MONTEVIDEO, Uruguay (AP) -- Uruguay's Senate began its final debate Tuesday on an audacious and risky plan to create the first national marijuana market, with the state regulating the entire process of growing, selling and using a drug that's illegal almost everywhere else in the world. Approval late Tuesday was all but assured, given the ruling coalition's majority and support from President Jose Mujica, who said he personally hates pot and has never smoked it.
Uruguay would then have 120 days to draft regulations imposing state control over the entire market for marijuana, from seed to smoke. Everyone involved would have to be licensed and registered, with government monitors keeping tabs to enforce limits, such as the 40 grams a month that any adult will be able to buy at pharmacies for any reason.
Congress' lower house already passed the measure, and senators rejected all proposed amendments before Tuesday's final debate, so Senate approval would send the law to Mujica for his signature.
Mujica, a 78-year-old former leftist guerrilla who was behind bars during the years when many others of his generation experimented with marijuana, said his government's goal is to combat organized crime and reduce drug use. A government ad campaign launched Friday makes this point, warning of pot smoking's dangers to human health.
"We think it's necessary to find a management strategy that controls and regulates consumption and production. This is not liberalization of marijuana. It can be consumed within certain parameters established by law. I think it will reduce consumption," Sen. Luis Gallo, a retired doctor, told The Associated Press before leading the Broad Front's presentation on Tuesday.
Polls say two-thirds of Uruguayans oppose the plan, despite a national TV campaign and other lobbying efforts funded by billionaire currency speculator and philanthropist George Soros, whose Open Society Foundation and Drug Policy Alliance campaigned for the proposal.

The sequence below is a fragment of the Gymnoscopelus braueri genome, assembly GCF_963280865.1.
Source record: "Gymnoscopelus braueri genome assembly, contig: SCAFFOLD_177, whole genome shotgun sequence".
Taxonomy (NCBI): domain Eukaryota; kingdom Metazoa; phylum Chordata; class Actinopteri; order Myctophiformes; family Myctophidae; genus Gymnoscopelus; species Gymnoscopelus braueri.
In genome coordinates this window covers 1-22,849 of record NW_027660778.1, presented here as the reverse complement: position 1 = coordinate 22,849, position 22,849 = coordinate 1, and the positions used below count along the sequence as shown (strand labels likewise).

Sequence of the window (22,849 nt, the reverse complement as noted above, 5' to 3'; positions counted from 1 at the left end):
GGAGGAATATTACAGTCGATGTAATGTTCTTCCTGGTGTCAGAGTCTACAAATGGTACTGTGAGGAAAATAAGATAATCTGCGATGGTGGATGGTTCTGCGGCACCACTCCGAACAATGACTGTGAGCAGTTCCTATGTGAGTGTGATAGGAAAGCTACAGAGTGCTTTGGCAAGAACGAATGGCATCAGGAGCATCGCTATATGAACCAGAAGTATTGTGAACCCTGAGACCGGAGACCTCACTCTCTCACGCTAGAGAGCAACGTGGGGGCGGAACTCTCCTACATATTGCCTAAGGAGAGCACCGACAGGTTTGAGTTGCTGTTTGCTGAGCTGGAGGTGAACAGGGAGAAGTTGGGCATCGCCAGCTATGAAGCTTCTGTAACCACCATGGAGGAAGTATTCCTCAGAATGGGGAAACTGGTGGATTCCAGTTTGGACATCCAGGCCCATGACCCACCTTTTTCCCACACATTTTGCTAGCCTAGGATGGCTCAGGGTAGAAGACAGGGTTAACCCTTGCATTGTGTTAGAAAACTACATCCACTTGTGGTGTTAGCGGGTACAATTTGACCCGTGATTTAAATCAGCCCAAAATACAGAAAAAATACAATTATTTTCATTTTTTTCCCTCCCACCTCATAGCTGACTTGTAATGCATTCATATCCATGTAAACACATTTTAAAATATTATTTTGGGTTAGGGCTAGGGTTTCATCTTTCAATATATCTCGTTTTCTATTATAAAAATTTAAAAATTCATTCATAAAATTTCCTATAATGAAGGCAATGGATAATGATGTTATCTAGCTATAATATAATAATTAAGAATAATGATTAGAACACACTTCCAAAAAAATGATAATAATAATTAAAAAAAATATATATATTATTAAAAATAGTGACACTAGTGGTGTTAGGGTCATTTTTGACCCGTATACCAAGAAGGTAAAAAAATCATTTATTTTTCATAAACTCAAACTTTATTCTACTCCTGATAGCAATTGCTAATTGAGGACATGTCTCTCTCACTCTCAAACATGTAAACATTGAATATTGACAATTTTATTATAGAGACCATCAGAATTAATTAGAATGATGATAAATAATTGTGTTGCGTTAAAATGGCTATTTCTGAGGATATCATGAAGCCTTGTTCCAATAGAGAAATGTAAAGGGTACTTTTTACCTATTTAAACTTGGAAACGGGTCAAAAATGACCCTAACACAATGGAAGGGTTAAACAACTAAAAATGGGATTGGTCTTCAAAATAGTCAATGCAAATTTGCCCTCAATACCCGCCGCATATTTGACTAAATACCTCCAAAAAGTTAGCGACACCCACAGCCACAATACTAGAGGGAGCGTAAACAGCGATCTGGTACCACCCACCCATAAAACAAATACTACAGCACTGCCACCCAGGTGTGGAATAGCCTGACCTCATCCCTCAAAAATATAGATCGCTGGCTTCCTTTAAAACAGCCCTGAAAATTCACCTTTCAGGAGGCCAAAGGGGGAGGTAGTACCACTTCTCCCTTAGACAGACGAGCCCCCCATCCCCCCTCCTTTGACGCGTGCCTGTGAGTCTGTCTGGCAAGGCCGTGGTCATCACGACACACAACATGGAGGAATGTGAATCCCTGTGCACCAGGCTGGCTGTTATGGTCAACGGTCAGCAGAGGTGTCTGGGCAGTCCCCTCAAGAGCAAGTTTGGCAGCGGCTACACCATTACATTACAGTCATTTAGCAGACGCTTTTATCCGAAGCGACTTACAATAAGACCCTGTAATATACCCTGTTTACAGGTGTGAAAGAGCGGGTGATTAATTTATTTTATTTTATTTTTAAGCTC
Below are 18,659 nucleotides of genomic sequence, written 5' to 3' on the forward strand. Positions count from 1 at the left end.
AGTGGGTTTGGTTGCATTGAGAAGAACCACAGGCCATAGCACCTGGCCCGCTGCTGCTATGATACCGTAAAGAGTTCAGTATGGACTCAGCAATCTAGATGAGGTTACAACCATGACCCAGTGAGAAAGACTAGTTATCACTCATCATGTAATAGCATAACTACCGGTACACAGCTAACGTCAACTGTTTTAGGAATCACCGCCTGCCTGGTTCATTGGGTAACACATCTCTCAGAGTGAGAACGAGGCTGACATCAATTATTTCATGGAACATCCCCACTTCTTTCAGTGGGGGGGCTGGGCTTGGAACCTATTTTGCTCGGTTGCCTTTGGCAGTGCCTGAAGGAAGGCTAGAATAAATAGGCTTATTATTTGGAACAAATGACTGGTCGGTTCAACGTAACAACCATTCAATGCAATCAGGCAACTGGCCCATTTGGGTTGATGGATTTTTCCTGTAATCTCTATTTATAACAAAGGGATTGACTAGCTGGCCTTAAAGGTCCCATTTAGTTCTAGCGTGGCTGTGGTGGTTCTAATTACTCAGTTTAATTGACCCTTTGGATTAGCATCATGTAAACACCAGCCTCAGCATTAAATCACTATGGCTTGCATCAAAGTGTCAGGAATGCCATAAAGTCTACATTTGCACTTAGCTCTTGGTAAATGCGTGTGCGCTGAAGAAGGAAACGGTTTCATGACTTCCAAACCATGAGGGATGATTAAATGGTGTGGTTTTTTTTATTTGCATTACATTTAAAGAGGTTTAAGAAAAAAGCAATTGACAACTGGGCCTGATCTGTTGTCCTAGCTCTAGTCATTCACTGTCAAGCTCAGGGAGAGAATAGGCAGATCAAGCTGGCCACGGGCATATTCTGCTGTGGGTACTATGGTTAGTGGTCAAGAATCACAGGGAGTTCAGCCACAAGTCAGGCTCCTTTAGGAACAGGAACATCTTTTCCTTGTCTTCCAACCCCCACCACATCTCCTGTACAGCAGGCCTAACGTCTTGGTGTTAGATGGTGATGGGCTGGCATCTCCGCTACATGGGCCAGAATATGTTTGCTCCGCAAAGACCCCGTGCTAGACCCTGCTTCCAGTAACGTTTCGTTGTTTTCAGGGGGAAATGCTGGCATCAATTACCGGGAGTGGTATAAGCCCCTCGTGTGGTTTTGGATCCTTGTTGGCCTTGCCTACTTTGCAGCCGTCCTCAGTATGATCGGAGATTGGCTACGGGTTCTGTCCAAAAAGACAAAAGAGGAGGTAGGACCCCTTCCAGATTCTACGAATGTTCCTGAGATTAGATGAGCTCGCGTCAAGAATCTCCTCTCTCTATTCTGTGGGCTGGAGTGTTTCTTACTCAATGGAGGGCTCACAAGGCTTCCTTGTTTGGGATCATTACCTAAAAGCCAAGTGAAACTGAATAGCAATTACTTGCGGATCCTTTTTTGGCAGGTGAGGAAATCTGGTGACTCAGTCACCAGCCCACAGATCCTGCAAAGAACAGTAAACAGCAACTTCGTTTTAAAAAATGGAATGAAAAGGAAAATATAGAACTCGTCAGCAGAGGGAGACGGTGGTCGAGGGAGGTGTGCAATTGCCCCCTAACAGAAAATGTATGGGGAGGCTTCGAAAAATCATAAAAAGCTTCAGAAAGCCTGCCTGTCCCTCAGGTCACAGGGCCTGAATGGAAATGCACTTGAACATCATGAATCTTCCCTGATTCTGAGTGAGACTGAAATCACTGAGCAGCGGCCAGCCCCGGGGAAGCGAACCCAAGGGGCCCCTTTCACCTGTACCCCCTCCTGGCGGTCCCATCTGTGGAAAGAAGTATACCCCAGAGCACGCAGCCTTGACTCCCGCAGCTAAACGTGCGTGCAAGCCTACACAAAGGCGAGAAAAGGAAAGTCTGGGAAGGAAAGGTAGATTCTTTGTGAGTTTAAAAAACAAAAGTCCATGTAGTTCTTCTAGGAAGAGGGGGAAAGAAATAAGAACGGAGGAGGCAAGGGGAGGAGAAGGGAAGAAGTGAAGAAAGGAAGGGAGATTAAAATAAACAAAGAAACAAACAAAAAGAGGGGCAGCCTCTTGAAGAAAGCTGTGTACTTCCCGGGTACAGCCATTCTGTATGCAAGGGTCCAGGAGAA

Hannah Hetzer, a lobbyist for the Alliance, moved from Washington, D.C., to Montevideo for the campaign, and celebrated the Senate's expected passage. "It's about time that we see a country bravely break with the failed prohibitionist model and try an innovative, more compassionate, and smarter approach," she said in a statement Monday night.
The Senate Health Commission got earfuls from expert witnesses urging lawmakers to retreat. Psychiatrists predicted a rise in mental illness. Pharmacists said selling pot alongside prescription drugs would harm their professional image. Teacher Nestor Pereira, representing the National Public Education Administration, said marijuana use leads to "educational failure, behavioral problems and depressive symptoms."
But marijuana use happens anyway, whether society wants it to or not, and right now it's led by a criminal underworld, said Socialist Deputy Julio Bango, who co-authored the proposal.
"Today there is a market dominated by drug traffickers. We want the state to dominate it," he told the AP.
Uruguay's drug czar, Julio Calzada, said his office is working hard so that rules will be in place by mid-April.
"There will be much to discuss and to work on. We'll spend the summer working. There's nothing magic about this," Mujica said.
As for concerns that Uruguay could become a mecca for marijuana tourism, Mujica stressed that the measure would restrict the legal sale of pot only to licensed and registered Uruguayan adults.
Marijuana grower Marcelo Vazquez told the AP he can't wait to pay taxes on the weed he's grown illegally for 20 years. After repeated police raids and arrests, he's optimistic. He has a greenhouse of marijuana plants growing outside Montevideo and is thinking about creating a business catering to licensed growers who lack space in their own homes.
"This is a huge opportunity and we have to take advantage of it," Vazquez said. "My lifelong dream has been to legally cultivate marijuana, and to live off this, to pay my taxes."